Even though anime legend Hayao Miyazaki has been a household name in Japan for decades, his films are still a recent discovery for many foreign viewers. A common question from an enthusiastic newly formed Ghibli fan is to ask, “Which Miyazaki film should I show my friends and family to make them understand how amazing they are?”
It’s a tricky question to answer. For example, My Neighbor Totoro and Princess Mononoke are both incredible films that can evoke emotional responses far beyond what many adults expect from animation. The feelings the films stir, and the ways in which they do so, are extremely different though. It’s hard enough to pick one from just those two, let alone the 11 feature films for which Miyazaki served as director.
So perhaps the best plan isn’t to show the person you’re trying to convert one Miyazaki movie, but all of them, and thanks to one fan’s compilation video, it’ll only take nine minutes.
Alexandre Gasulla is a self-professed movie addict who seems to have an especially soft spot in his heart for Miyazaki anime. In a recent video uploaded to video-sharing website Vimeo and featuring music from Totoro and Castle in the Sky Laputa, Gasulla weaves together scenes from all of the director’s theatrical releases, from 1979’s Castle of Cagliostro to 2013’s The Wind Rises.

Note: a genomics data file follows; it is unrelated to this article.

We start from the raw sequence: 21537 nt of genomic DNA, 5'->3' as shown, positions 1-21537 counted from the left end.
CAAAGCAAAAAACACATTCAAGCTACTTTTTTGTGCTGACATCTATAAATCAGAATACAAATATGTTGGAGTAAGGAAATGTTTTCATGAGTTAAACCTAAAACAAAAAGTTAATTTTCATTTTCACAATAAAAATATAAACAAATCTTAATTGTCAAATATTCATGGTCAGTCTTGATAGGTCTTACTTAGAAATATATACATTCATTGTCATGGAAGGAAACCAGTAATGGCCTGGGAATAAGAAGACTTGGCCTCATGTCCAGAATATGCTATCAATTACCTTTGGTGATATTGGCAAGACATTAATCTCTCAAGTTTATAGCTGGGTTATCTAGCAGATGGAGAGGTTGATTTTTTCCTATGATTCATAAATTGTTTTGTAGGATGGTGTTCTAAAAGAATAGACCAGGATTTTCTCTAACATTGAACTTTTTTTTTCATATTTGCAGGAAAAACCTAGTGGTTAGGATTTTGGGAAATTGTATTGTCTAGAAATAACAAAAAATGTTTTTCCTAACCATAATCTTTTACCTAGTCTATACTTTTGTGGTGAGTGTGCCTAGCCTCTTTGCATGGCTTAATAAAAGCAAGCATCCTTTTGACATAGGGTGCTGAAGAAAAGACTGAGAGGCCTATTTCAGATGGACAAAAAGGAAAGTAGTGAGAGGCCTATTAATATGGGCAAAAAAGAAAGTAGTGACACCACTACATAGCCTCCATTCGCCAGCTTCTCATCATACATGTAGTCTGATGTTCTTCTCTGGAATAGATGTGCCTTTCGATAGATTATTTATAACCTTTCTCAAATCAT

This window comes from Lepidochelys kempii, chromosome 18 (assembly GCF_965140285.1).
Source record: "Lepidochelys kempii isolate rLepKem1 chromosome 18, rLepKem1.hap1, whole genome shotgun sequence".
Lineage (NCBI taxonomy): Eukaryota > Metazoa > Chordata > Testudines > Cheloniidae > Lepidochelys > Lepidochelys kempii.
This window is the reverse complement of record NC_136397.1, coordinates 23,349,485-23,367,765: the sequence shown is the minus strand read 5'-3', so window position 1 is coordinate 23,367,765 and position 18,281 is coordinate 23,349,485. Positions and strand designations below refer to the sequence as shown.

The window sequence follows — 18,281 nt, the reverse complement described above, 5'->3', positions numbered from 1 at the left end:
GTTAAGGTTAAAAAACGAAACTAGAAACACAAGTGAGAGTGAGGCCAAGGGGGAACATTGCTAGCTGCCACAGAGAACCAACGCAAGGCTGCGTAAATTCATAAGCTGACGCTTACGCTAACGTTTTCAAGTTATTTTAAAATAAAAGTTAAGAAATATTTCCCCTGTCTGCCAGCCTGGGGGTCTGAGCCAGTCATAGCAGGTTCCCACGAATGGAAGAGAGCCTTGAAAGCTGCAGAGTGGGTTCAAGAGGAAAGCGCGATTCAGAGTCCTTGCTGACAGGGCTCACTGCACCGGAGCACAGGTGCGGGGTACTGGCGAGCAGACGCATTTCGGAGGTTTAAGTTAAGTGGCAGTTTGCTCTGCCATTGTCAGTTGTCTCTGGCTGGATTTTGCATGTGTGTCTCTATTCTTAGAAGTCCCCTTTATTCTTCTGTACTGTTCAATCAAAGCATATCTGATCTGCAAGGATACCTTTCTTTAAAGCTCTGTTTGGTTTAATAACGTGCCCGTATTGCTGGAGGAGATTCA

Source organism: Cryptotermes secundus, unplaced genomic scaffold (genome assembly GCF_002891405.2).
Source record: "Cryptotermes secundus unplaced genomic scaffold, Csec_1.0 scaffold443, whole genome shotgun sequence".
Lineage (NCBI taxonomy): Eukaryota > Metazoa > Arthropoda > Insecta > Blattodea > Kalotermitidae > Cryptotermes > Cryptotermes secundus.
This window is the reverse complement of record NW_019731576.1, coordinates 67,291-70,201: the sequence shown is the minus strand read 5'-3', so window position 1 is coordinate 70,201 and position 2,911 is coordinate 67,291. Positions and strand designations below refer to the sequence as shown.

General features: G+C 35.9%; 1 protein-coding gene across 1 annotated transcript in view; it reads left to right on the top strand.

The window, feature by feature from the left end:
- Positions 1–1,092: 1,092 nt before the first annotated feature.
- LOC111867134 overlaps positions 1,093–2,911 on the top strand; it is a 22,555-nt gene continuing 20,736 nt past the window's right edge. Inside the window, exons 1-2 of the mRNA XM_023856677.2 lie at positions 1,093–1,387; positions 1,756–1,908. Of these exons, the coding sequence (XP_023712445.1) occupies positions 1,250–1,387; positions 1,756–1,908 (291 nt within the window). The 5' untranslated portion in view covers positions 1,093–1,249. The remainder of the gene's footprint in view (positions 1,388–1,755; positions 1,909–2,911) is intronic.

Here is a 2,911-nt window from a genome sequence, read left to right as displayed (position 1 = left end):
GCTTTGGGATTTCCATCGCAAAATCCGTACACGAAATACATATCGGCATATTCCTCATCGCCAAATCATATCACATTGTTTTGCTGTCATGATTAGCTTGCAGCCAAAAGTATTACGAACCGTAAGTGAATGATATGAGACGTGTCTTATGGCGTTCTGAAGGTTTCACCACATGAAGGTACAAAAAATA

It’s no secret that Miyazaki is a huge aviation buff, and you’d be right in assuming that Gasula’s videos is filled with fantastic flying machines.
▼ Fantastic flying in general, really.
The series of clips shows these aren’t the only visual themes Miyazaki likes to revisit. We also see members of the Ghibli cast shedding tears and embracing.
Or how about his specific yet undeniable penchant for having otherworldly giants hand simple gifts over to small children?
Add in some beautiful background art, plus a few sequences that show when Miyazaki wants to animate something blowing up he knows exactly what he’s doing, and the video hammers home not only the diversity of the director’s immense talents, but also his consistency in being able to do so through nearly a dozen movies. If your friends have never seen a Miyazaki film before, we’re sure Gasulla’s compilation will have them eager to change that. And if they have, we suspect this short tribute will have them ready to watch the filmmaker’s whole catalog once again.